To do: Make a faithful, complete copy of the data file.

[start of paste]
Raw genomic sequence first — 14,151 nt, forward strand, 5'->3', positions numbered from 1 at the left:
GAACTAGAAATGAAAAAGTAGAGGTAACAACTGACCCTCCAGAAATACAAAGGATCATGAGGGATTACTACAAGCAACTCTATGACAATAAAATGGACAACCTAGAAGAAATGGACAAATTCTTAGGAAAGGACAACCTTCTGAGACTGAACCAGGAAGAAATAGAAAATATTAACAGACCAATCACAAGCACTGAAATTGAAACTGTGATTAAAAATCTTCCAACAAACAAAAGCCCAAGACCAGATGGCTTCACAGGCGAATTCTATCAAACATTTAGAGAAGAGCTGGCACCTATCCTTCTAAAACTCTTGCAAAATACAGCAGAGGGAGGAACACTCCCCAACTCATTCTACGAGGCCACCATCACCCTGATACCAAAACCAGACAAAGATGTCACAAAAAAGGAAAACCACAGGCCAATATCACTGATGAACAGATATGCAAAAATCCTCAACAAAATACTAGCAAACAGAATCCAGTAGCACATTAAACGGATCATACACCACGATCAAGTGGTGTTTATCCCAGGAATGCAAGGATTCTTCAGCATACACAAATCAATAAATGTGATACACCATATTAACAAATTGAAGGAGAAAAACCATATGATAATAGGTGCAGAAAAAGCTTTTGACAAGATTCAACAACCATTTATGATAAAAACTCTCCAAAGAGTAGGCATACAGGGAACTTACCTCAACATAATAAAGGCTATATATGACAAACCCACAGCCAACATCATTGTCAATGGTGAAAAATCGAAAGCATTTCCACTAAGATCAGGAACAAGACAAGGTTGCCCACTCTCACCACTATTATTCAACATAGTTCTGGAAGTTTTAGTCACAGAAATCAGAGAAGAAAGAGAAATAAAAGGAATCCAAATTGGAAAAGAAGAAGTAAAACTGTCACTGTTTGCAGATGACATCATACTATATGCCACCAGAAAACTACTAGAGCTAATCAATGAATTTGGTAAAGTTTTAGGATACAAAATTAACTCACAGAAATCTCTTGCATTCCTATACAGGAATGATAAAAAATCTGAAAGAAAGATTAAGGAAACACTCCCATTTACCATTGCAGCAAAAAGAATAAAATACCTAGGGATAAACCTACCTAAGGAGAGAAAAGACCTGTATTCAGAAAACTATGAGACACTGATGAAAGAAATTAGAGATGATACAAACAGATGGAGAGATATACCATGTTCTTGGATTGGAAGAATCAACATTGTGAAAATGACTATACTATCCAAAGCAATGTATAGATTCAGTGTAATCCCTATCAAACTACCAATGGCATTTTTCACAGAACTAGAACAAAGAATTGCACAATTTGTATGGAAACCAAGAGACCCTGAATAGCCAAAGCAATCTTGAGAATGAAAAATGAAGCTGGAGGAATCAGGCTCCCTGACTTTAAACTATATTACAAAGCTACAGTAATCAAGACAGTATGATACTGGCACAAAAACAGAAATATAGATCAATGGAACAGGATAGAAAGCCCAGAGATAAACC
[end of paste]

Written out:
Raw genomic sequence first — 14,151 nt, forward strand, 5'->3', positions numbered from 1 at the left:
GAACTAGAAATGAAAAAGTAGAGGTAACAACTGACCCTCCAGAAATACAAAGGATCATGAGGGATTACTACAAGCAACTCTATGACAATAAAATGGACAACCTAGAAGAAATGGACAAATTCTTAGGAAAGGACAACCTTCTGAGACTGAACCAGGAAGAAATAGAAAATATTAACAGACCAATCACAAGCACTGAAATTGAAACTGTGATTAAAAATCTTCCAACAAACAAAAGCCCAAGACCAGATGGCTTCACAGGCGAATTCTATCAAACATTTAGAGAAGAGCTGGCACCTATCCTTCTAAAACTCTTGCAAAATACAGCAGAGGGAGGAACACTCCCCAACTCATTCTACGAGGCCACCATCACCCTGATACCAAAACCAGACAAAGATGTCACAAAAAAGGAAAACCACAGGCCAATATCACTGATGAACAGATATGCAAAAATCCTCAACAAAATACTAGCAAACAGAATCCAGTAGCACATTAAACGGATCATACACCACGATCAAGTGGTGTTTATCCCAGGAATGCAAGGATTCTTCAGCATACACAAATCAATAAATGTGATACACCATATTAACAAATTGAAGGAGAAAAACCATATGATAATAGGTGCAGAAAAAGCTTTTGACAAGATTCAACAACCATTTATGATAAAAACTCTCCAAAGAGTAGGCATACAGGGAACTTACCTCAACATAATAAAGGCTATATATGACAAACCCACAGCCAACATCATTGTCAATGGTGAAAAATCGAAAGCATTTCCACTAAGATCAGGAACAAGACAAGGTTGCCCACTCTCACCACTATTATTCAACATAGTTCTGGAAGTTTTAGTCACAGAAATCAGAGAAGAAAGAGAAATAAAAGGAATCCAAATTGGAAAAGAAGAAGTAAAACTGTCACTGTTTGCAGATGACATCATACTATATGCCACCAGAAAACTACTAGAGCTAATCAATGAATTTGGTAAAGTTTTAGGATACAAAATTAACTCACAGAAATCTCTTGCATTCCTATACAGGAATGATAAAAAATCTGAAAGAAAGATTAAGGAAACACTCCCATTTACCATTGCAGCAAAAAGAATAAAATACCTAGGGATAAACCTACCTAAGGAGAGAAAAGACCTGTATTCAGAAAACTATGAGACACTGATGAAAGAAATTAGAGATGATACAAACAGATGGAGAGATATACCATGTTCTTGGATTGGAAGAATCAACATTGTGAAAATGACTATACTATCCAAAGCAATGTATAGATTCAGTGTAATCCCTATCAAACTACCAATGGCATTTTTCACAGAACTAGAACAAAGAATTGCACAATTTGTATGGAAACCAAGAGACCCTGAATAGCCAAAGCAATCTTGAGAATGAAAAATGAAGCTGGAGGAATCAGGCTCCCTGACTTTAAACTATATTACAAAGCTACAGTAATCAAGACAGTATGATACTGGCACAAAAACAGAAATATAGATCAATGGAACAGGATAGAAAGCCCAGAGATAAACC